Notes on Basotho culture for hikers and travellers

13 May 2016 05:51 #68427 by Philip
@Jan.

Ha Ha - the Lesotho 'mountain cellphone'!

What you describe sounds excellent in my opinion. Announcing your presence openly indicates to them that you have nothing to hide, have no criminal intent (after all why are you there?!) and gives them time to keep their dogs under control.

The opposite scenario would involve coming around a 'corner' and stumbling on a Motibo (shepherds house) compete with guard dogs...!

Thank you for your input

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13 May 2016 17:33 #68434 by Philip
There are two words in Sesotho that I can almost guarantee just about everyone knows;

hakuna matata - no problem! (the k of hakuna is pronounced a little more gutteraly than in Swahili - or in the 'Lion King' movie - but there is no need to worry about the finer points of pronunciation at first - you will be understood!).

It will normally raise a laugh if you come out with this at some point while in Lesotho :-)
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15 May 2016 08:43 #68440 by newton
Very helpfull topic/discussion. Thanks. I think mutual respect is a concept that is becoming rare in our modern society.
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16 May 2016 14:22 - 16 May 2016 14:41 #68470 by Christeen Grant
As a female Tour Guide and Mountain hiking guide, often on my own with a single female client, I have had no problems interacting with Basotho shepherds. With my clients safety foremost in my mind I'm aware that people are people and it is possible to meet up with an unfriendly person.

However what has been said before in this thread, respect the people you meet, in Lesotho we are in their country. Greet the shepherds in an open and friendly way, preferably in Sesotho, and if hiking, I always greet someone approaching when they are some distance away, so they know I have seen and acknowledged them. Followed by a triple handshake when we have come close.

Many times I've been warned of 'bad' dogs in a motibo, shepherds house, on our path, and advised to keep clear of it.

Usually the shepherds are curious; "where are we going", "we have we come from" and often ask us to take photographs. I'm sure this interaction relieves the monotony of days out on the mountain looking after animals.

Some of these interactions have been a highlight for clients during their hikes. Everyone comes away happy and smiling, with great memories and photos.

On some hikes, where a Mosotho guide has also been present, and we've camped in the vicinity of a motibo, we have been made very welcome and sometimes been treated to spontaneous entertainment, song and dance.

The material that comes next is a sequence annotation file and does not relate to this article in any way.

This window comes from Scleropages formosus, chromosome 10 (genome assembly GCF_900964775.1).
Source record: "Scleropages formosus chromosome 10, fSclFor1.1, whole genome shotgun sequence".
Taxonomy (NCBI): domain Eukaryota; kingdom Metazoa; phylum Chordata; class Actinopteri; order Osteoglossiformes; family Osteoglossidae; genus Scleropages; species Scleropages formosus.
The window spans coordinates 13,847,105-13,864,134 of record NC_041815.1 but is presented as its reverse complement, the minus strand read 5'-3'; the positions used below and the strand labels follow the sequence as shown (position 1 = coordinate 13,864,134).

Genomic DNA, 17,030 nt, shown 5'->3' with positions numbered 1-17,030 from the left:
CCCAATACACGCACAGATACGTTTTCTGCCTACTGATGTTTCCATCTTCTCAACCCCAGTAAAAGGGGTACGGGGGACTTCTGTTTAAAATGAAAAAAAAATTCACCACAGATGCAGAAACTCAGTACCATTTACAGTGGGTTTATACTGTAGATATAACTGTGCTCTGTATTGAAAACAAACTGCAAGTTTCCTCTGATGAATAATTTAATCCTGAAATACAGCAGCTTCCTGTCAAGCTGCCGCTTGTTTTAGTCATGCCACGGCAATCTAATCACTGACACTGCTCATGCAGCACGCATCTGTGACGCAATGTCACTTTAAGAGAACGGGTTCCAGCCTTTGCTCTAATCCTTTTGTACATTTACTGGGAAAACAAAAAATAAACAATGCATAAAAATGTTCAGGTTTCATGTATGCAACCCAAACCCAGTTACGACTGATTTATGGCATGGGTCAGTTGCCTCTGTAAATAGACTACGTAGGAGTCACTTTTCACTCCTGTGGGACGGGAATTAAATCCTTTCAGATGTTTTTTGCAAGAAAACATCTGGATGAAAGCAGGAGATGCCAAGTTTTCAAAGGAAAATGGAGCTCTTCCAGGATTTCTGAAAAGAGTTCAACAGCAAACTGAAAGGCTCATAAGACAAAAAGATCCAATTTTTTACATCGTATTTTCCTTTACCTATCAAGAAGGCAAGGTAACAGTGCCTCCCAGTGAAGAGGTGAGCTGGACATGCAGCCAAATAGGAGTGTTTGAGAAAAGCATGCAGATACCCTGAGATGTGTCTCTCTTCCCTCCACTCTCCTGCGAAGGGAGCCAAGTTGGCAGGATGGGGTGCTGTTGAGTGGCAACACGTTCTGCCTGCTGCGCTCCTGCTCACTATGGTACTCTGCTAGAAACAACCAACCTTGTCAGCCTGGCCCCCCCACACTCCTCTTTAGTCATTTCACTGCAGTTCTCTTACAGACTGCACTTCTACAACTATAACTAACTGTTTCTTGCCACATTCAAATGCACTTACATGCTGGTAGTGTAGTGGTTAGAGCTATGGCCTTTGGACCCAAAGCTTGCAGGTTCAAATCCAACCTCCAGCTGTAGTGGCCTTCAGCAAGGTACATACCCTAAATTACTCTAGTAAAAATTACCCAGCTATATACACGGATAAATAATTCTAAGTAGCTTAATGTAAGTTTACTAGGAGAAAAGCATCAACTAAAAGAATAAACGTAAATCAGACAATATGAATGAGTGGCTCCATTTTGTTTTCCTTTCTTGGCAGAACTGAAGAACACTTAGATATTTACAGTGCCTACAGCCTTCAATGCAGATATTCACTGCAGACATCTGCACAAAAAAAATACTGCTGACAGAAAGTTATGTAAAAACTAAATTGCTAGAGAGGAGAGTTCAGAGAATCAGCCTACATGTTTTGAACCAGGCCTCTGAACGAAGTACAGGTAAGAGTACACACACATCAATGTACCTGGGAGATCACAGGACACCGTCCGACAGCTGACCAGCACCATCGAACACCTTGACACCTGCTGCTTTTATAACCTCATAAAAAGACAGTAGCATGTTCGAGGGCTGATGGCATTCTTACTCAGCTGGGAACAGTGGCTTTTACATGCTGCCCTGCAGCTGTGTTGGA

For me the Basotho people are some of the most friendly, outgoing and genuinely welcoming of tourists, that I have met. Yes, there have been a few instances where after a cursory greeting, the shepherds carry on their way without further conversation; and yes, there have been a few that I have greeted and felt better to keep the interaction friendly, but brief before moving on. That happens wherever one goes and not only in Lesotho.

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Last edit: 16 May 2016 14:41 by Christeen Grant.
The following user(s) said Thank You: Serious tribe, Sabine, Philip, AdrianT, Richard Hunt, supertramp, saros, Redshift3, Biomech, myriam, mafu

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16 May 2016 16:12 #68472 by mafu
Thank you Christeen

I am glad to see a woman writing on here, and wanted to suggest that some women share their point of view on this subject, and solutions for the amphitheater! :) so if there are any other female hikers who can share some feedback on their experiences, feelings in the mountains, it would be great to see your views! :)

The basotho telephone, greeting from distance is a very good way to show presence, acceptance, and see each other, and happens both from locals and hikers starting these conversations! In remote mountains, small villages, etc etc, all over the world, it is seen as impolite and suspicious, to pass without greeting, or noticing the other party! :)

Enjoy this thread and look forward to more points of view! :)
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